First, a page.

Feminism and Renaissance Studies

By Lorna Hutson | Go to book overview

4 The Tenth Muse: Gender, Rationality,
and the Marketing of Knowledge

Stephanie Jed

In 1650, Anne Bradstreet's brother-in-law published her poetry in London under the title The Tenth Muse, Lately Sprung Up in America. In 1657, the volume was annotated in William London's Catalogue [of] the Most Vendible Books in England… as “Mrs. Bradstreet. The 10. Muse, a Poem. 80.” In 1668, a volume appeared in Mexico City celebrating and commemorating the completion of the cathedral. It included a sonnet of Juana Inés de Asbaje with an epigraph exalting her as “a glorious honor of the Mexican Museum” (“glorioso honor del Mexicano Museo”). In Madrid in 1689, the printer Juan García Infanzón published the first edition of the works of Sor Juana Inés de la Cruz, describing her on the title page as “the Tenth Muse … who in various meters, languages and styles fertilizes various issues” (“Musa Dézima … Que en varios metros, idiomas, y estilos, fertiliza varios assumptos”). Finally, in 1683, in Oxford, the Ashmolean Museum opened its doors to the public for the first time, charging admission to “peasants and women-folk who gaze at the library as a cow might gaze at a new gate with such noise and trampling of feet that others are much disturbed.”1

My essay begins, against the background of this seventeenth-century compilation of “facts,” to form an intuition and a question. The intuition is: that the category “Tenth Muse” was implicated in the European politics of constructing the “New World” as a museum. After all, institutions of knowledge and history-making, such as the Escorial, the British Museum, the Archivo de las Indias, the archives of the trading companies, “natural” histories and collections of travel narratives, were united by the common “museal” project of ruling new lands and peoples and making them “vendible.”2 The category “Tenth Muse,” then, might provide an important interpretive key to the gender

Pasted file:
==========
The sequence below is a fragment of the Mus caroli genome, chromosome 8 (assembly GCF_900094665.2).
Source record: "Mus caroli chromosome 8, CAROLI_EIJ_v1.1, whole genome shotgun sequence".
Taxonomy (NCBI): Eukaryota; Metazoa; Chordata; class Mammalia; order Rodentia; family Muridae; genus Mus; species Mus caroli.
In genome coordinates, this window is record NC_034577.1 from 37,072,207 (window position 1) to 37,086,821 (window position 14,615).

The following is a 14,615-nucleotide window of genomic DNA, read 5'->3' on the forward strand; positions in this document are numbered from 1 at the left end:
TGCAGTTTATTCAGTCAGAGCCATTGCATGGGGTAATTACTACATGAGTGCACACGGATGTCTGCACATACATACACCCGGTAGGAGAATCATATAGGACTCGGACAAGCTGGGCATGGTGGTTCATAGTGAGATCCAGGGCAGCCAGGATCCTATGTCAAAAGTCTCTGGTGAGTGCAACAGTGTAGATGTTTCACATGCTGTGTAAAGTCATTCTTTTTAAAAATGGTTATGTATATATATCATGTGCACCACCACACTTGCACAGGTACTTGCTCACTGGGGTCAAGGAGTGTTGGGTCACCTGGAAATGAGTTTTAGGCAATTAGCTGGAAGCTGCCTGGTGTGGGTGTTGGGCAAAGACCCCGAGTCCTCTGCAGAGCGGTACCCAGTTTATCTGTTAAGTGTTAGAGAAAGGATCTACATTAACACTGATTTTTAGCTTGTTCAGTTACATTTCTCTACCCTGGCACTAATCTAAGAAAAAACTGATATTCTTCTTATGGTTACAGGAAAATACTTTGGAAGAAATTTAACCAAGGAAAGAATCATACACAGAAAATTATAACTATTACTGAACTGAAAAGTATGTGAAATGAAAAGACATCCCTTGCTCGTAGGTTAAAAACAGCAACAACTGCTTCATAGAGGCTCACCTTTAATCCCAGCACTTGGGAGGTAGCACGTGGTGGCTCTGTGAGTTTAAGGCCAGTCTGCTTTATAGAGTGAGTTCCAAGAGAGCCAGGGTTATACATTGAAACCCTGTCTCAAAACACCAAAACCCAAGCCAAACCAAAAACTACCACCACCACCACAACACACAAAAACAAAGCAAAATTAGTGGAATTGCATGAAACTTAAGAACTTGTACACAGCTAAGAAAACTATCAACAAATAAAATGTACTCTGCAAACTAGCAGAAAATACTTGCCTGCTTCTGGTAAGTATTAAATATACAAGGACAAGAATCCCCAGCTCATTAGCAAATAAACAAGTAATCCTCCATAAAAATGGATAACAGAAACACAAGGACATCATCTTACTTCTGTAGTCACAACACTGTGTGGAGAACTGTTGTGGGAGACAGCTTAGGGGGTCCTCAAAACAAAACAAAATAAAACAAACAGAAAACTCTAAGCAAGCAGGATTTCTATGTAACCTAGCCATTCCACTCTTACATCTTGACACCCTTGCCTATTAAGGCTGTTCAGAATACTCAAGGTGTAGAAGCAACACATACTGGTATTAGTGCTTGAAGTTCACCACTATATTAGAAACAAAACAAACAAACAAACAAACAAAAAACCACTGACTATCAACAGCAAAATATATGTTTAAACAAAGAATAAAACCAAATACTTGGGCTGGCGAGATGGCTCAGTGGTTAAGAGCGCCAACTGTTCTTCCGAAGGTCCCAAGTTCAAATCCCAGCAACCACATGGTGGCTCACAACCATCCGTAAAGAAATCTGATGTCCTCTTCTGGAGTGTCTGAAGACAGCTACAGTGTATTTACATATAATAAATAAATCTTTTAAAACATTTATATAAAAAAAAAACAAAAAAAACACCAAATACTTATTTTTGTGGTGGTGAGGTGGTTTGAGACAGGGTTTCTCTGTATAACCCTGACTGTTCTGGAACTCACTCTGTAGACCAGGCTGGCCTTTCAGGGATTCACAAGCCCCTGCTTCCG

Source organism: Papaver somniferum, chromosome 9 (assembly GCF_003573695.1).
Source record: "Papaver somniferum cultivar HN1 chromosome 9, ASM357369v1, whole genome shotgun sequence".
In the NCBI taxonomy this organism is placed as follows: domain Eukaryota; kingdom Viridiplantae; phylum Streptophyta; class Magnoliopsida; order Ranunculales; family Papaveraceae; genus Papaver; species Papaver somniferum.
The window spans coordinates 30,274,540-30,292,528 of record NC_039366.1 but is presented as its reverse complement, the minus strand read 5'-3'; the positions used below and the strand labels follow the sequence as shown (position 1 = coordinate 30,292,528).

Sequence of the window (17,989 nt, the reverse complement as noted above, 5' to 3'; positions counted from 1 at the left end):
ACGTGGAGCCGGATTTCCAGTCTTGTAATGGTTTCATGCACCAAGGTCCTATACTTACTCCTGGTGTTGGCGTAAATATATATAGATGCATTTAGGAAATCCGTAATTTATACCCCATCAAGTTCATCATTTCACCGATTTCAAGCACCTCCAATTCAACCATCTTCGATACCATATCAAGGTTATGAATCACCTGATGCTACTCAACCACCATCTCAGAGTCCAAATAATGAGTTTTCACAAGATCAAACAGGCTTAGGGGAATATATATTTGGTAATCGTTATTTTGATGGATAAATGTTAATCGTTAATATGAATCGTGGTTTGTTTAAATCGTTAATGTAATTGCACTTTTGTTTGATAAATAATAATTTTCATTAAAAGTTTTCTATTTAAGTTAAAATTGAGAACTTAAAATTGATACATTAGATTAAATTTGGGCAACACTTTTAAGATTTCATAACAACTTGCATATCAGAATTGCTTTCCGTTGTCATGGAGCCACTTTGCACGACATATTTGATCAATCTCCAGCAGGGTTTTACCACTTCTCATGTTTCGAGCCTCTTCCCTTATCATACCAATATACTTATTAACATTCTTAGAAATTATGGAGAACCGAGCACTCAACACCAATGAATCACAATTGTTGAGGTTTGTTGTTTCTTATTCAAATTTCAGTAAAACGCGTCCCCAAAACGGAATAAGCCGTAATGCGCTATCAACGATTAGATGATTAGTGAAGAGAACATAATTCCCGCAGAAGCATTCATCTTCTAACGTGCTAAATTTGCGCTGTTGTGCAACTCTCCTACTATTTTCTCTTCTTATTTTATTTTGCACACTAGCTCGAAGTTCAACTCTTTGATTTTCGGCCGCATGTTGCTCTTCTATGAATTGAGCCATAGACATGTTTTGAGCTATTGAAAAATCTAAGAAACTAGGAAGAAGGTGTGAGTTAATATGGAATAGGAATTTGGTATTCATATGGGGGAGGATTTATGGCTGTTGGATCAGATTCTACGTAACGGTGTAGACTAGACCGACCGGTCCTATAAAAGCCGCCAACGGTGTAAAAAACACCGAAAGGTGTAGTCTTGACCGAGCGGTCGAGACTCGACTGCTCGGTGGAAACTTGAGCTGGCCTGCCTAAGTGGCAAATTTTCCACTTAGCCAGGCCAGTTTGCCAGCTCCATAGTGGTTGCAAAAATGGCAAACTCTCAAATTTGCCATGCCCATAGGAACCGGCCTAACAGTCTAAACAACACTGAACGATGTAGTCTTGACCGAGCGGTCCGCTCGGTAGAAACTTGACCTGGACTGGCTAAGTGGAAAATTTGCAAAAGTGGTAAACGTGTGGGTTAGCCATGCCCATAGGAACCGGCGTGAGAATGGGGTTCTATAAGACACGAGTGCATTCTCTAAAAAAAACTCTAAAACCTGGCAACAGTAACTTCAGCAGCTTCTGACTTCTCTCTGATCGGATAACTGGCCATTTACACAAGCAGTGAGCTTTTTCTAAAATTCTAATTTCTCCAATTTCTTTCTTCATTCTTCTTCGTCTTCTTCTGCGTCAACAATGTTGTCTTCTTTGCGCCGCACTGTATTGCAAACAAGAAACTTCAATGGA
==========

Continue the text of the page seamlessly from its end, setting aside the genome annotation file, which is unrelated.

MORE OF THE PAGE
From Patricia Parker and Margo Hendricks (eds.), Women, 'Race' and Writing in the Early
Modern Period (Routledge, 1994), 195–207. Reprinted with permission.

-106-

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Feminism and Renaissance Studies
Table of contents

Table of contents

  • Title Page iii
  • Contents v
  • Notes on Contributors vii
  • Introduction 1
  • Part I - Humanism After Feminism 19
  • 1: Did Women Have a Renaissance? 21
  • 2: Women Humanists 48
  • 3: The Housewife and the Humanists 82
  • 4: The Tenth Muse 106
  • Part II - Historicizing Femininity 125
  • 5: The Notion of Woman in Medicine, Anatomy, and Physiology 127
  • 6: Women on Top 156
  • 7: The 'Cruel Mother' 186
  • 8: Witchcraft and Fantasy in Early Modern Germany 203
  • Part III 231
  • 9: Diana Described 233
  • 10: Literary Fat Ladies and the Generation of the Text 249
  • 11: Margaret Cavendish and the Romance of Contract 286
  • 12: Surprising Fame 317
  • Part IV - Women's Agency 337
  • 13: Women on Top in the Pamphlet Literature of the English Revolution 339
  • 14: La Donnesca Mano 373
  • 15: Guilds, Male Bonding and Women's Work in Early Modern Germany 412
  • 16: Language, Power, and the Law 428
  • 17: Finding a Voice 450
  • Bibliography 468
  • Index 475
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